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Justin Kirby: exprecs, making json usable.

Tue, 08 Nov 2011 15:20:24 +0000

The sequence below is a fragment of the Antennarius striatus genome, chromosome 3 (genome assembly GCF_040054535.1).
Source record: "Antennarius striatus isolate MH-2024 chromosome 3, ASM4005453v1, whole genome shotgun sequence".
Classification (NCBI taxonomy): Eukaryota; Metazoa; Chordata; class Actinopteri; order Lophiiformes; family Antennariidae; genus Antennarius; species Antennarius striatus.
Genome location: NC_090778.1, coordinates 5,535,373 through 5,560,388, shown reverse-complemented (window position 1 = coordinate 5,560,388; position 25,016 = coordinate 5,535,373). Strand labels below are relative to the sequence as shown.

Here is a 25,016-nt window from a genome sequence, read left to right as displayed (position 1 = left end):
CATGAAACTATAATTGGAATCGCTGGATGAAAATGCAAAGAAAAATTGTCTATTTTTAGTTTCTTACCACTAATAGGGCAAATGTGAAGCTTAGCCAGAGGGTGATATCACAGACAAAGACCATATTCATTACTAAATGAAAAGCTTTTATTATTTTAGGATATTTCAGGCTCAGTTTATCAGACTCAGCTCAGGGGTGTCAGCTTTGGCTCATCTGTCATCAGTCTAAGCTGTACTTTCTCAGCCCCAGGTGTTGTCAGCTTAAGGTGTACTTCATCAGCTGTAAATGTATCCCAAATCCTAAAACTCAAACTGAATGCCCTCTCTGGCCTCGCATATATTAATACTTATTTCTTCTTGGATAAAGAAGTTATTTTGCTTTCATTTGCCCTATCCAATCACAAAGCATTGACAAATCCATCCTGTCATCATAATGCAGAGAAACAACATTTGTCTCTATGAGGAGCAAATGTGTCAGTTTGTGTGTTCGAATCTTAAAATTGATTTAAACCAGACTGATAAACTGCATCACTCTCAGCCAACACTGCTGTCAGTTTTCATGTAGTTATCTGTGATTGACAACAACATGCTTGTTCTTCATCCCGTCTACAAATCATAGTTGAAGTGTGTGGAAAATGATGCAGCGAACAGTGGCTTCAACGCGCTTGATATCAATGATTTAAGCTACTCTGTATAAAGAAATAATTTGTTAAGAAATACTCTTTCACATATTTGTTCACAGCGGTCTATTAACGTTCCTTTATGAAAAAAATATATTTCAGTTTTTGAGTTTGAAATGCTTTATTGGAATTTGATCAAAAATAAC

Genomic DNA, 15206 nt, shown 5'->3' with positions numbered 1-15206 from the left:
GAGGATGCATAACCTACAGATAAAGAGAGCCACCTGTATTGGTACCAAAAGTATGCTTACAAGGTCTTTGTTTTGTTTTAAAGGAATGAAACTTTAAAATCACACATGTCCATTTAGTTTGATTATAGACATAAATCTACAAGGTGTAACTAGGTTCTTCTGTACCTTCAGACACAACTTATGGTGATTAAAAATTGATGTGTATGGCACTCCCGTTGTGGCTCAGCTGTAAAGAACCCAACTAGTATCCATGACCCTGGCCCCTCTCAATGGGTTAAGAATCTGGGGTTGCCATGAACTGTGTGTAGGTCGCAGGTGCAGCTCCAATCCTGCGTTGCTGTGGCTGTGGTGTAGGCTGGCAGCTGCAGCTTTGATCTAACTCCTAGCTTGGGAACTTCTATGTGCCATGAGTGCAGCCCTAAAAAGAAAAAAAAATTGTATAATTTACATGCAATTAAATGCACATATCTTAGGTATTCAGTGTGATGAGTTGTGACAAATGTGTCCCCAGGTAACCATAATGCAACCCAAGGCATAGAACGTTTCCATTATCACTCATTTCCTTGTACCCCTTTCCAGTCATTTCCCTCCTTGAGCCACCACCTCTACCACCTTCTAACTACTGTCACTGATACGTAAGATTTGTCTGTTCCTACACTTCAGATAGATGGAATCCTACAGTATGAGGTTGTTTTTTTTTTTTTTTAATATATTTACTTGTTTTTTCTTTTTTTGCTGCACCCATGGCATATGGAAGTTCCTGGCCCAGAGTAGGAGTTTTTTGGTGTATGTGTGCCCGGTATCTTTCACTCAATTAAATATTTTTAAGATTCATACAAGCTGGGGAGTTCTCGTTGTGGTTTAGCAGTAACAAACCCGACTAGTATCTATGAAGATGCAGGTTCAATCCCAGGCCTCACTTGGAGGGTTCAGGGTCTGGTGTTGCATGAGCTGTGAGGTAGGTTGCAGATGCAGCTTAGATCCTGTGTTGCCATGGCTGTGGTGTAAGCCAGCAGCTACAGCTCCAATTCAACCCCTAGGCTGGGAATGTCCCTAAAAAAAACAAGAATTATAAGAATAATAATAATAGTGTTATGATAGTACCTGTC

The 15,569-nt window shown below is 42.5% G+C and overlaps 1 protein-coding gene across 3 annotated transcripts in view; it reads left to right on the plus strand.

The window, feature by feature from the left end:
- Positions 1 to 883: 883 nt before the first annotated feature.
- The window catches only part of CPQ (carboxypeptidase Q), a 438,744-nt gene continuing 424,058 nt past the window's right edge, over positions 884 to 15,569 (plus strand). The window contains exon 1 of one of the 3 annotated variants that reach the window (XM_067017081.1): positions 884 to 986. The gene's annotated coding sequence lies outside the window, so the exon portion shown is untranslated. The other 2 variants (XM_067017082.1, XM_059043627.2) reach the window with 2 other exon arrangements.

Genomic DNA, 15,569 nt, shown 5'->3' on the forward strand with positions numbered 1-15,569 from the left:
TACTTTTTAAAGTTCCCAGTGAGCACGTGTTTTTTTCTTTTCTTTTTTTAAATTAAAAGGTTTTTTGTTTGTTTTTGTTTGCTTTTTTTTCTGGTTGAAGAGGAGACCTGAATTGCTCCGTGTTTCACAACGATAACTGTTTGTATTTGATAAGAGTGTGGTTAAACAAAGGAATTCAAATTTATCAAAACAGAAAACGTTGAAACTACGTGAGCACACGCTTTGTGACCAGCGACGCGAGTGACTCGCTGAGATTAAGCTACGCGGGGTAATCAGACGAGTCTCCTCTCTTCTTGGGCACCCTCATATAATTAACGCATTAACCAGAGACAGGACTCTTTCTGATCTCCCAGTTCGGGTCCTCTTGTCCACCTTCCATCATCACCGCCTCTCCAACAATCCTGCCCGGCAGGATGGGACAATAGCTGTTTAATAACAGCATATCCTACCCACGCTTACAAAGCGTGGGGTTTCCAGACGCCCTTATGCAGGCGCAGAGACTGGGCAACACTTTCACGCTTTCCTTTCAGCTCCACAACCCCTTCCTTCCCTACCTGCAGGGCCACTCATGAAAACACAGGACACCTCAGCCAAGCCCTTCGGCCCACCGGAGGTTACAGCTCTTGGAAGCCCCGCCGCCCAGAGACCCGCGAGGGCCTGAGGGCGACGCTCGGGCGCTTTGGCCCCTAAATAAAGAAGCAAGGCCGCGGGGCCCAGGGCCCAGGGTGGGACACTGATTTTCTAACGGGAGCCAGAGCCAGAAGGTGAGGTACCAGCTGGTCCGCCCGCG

Erlang and Syntax Many flames have been ignited over erlang’s syntax. Erlang as a system is exceptional; easy concurrency, clustering and OTP design principles to name just a few. However, its syntax has a lot to be desired. There are minor annoyances, like the comma (“,”), period (“.”) and semicolon (“;”), which make diffs larger and harder to read than they should be, and cause irritating compile errors after a quick edit. A simple contrived example: add(First, Second) -> Result = First + Second. Now if you want to store the result add(First, Second) -> Result = First + Second, store_and_return(Result). And now there is a two line diff, instead of one: --- add1.erl 2011-09-20 11:19:18.000000000 -0400 +++ add2.erl 2011-09-20 11:20:34.000000000 -0400 @@ -1,2 +1,3 @@ add(First,Second) -> - Result = First + Second. + Result = First + Second, + store_and_return(Result). This is a minor nuisance, but the number of times I have forgotten to change a period to a comma approaches infinity. Records While I lack a rigorous statistical analysis, you would be hard pressed to find an erlang programmer who enjoys records. Records are essentially syntactic sugar on top of tagged tuples. This sugar does not taste good. Defining records is easy and straight forward: -record(poetry, { style :: string(), line :: string(), author :: string() }). However, using them is another story. vogon_example() -> #poetry{style = "vogon", line = "Oh freddled gruntbuggly/thy micturations are to me/As plurdled gabbleblotchits on a lurgid bee.", author = "Jeltz" }. echo_poem(Poem = #poetry{}) -> io:format("~s~nby ~s",[Poem#poetry.line,]). The need to specify the record type on a variable before using the element accessor can lead to some fairly ugly code contrived(Collection) -> %% in R14 you do not need the parens (Collection#collection.vogon) If the need to specify the record type was removed you could do contrived(Collection) -> Which looks much cleaner. However, ugly syntax is a trivial annoyance and is primarily a subjective aesthetic concern. The need to specify the record type is a more pragmatic problem. Writing generic code that consumes records conforming to a pattern or interface is impossible. While it is true that erlang:element/2 can be used to access records as tuples, the usability of named fields is lost. If the record definition is changed, your code that uses erlang:element/2 may break in interesting ways. (note: that is not a Good Thing[tm]) exprecs to the rescue I stumbled onto an interesting chunk of code by Ulf Wiger called exprecs. Exprecs is a parse transform that allows you to work magic, freeing your code from the constraints of the erlang record while still maintaining the benefits derived from named fields. At this point it may be beneficial for you to read over the exprecs edoc. To make things simple I have generated the edoc html. Go have a quick read, I will wait. … While it doesn’t remove the need to scatter # all over your code, exprecs does enable the ability to treat records as discoverable and fungible entities. This opens the door to more generic and reusable code. The Problem I have written a lot of erlang code dealing with json, primarily in REST interfaces built with webmachine. The json validation and parsing into erlang terms is made extremely easy thanks to mochijson2. mochijson2 has a lot of benefits: roundtrips are consistent, json strings are parsed to erlang binaries and a single line of code is generally all you need. However, I do find the resulting erlang terms produced by mochijson2 to be confusing and difficult to remember. Recursing down a proplist tree is not my most favorite activity and one can easily get lost in large data structures. This makes changing[...]